5 Nullspace The nullspace of a matrix A, denoted N(A consists of all vectors which are solutions to the equation Ax Example: Find the nullspace of the following matrix: A Answer: First reduce A to rref to get 3 A Keep in mind that finding the nullspace is the same as solving Ax, so rewrite the above matrix in equation form x x x 4 3x 5 x 3 + x 4 x 5 Solve these for the pivot variables x and x 3 x x + x 4 + 3x 5 x 3 x 4 + x 5 Now write x x x x 3 x 4 x 5 x + x 4 + 3x 5 x x 4 + x 5 x 4 x 5 x + x 4 + x 5 3 The vectors at the last step are what the book calls special solutions There is one for each free variable The null space consists of all linear combinations of these vectors Solving Ax b Solving Ax b consists solving Ax (ie finding the nullspace plus one more step First start by row reducing the augmented matrix For example let b ( 5, 5, and let A be the matrix in the nullspace example above Row reducing the augmented matrix to rref, we get: 3 Notice that if the last entry in the last row were not, then there would be no solution, as writing this in equation form, the last equation would be some nonzero number, which is nonsense Now to find the solution: First find the nullspace (which we did above and then find a particular solution A particular solution is the solution you get by setting the free variables (in this case x, x 4, x 5 all equal to What it works out to is just set the pivot variables equal to the entries in the last column in the augmented matrix, and set the free variables equal to zero Here we get x, x 3, x x 4 x 5 This give the particular solution (,,,, Adding this to the solution to Ax (the nullspace translates it into a solution to Ax b Thus the complete solution is: x + x + x 4 + x 5 3 5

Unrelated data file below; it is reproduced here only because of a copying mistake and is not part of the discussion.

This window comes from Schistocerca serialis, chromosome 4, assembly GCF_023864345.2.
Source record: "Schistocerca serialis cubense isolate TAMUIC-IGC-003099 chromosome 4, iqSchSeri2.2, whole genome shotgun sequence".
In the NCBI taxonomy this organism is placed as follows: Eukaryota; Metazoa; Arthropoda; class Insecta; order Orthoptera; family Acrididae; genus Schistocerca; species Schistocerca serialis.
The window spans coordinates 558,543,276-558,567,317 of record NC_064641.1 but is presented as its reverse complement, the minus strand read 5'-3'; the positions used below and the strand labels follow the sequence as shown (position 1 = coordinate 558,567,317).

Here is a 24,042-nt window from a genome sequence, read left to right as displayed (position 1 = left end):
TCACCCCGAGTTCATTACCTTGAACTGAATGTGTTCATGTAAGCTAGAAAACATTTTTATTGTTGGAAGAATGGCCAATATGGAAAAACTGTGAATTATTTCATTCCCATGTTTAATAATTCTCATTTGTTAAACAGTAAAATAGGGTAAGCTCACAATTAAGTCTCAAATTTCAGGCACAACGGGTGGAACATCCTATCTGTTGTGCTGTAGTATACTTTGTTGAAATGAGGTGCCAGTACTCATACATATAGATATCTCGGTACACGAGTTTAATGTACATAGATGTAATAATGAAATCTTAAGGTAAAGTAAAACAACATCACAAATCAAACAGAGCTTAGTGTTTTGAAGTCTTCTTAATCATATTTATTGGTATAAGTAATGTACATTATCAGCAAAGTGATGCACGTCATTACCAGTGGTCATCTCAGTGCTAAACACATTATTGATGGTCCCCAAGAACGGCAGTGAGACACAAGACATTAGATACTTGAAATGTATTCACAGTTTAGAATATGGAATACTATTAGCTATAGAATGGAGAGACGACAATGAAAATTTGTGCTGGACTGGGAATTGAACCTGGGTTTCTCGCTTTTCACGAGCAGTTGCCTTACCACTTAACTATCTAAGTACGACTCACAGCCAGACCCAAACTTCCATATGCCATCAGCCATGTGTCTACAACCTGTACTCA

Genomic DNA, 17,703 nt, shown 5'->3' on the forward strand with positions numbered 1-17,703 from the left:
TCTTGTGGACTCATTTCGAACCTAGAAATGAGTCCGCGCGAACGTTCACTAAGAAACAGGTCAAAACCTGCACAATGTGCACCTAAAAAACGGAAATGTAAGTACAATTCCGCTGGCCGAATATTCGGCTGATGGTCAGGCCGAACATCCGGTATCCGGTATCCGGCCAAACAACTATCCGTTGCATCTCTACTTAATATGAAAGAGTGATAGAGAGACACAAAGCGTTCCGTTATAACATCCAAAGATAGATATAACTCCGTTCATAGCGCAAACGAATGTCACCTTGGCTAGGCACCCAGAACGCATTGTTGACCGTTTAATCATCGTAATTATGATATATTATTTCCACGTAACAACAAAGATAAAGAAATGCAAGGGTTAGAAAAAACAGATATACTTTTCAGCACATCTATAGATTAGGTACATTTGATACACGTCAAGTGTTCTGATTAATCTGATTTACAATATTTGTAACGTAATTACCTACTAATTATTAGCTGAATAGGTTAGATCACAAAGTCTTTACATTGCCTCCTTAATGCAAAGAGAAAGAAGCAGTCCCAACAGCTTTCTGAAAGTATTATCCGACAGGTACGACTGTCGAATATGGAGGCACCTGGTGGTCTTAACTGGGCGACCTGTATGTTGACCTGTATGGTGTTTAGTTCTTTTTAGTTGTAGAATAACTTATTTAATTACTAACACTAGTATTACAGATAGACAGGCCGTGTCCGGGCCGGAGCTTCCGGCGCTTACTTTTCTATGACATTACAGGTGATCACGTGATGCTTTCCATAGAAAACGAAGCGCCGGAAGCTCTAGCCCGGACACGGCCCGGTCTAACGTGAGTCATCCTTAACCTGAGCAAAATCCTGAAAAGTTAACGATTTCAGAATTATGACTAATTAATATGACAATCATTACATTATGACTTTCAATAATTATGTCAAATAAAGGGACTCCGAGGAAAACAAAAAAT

6 Rank, etc A few definitions: ( The rank of a matrix is the number of pivots ( A matrix has full column rank if every column has a pivot (3 A matrix has full row rank if every row has a pivot (4 A pivot column is a column which contains a pivot To determine each of the above quantities, reduce the matrix to echelon form, from there it is easy Column Space The column space of a matrix A, denoted C(A, consists of all vectors b which are solutions of Ax b Another way to think of it is as all vectors which are linear combinations of the columns of A If A is simple enough you can determine C(A just by looking at it, but otherwise reduce A into echelon form to determine the pivot columns Then C(A is the set of linear combinations of the pivot columns of A (not the echelon form, but A itself Another way to determine C(A is to reduce the augmented matrix with the last column containing entries b, b, to an echelon form Here is an example: A An echelon form of A found by row reduction is From here we see that columns and 3 of A are pivot columns Thus C(A is all linear combinations of these columns In other words C(A consists of all vectors which can be written in the following form: C(A a + b where a and b are any numbers The other way we can find C(A is as follows: First, row reduce the following augmented matrix A row3 3row b b b row row b b b b 3 b 3(b b b b b b 3 row3 row b b b b 3 b For this to have a solution, the bottom right entry in the augmented matrix must be This means that b 3 3b b (setting the entry equal to and solving for b 3 Thus any vector in the column space is of the form b b 3b b Notice that any vector from the first way of finding C(A can be written in this form Full Row Rank and Full Column Rank If a matrix has full column rank (ie a pivot in every column, then the following are true: ( There are no free variables ( The null space of the matrix consists only of the vector of all zeros (3 Ax b has either no solution or exactly one solution If a matrix has full row rank (ie a pivot in every row, then the following are true: ( The number of free variables is equal to the number of columns minus the number of rows ( Ax b always has at least one solution 6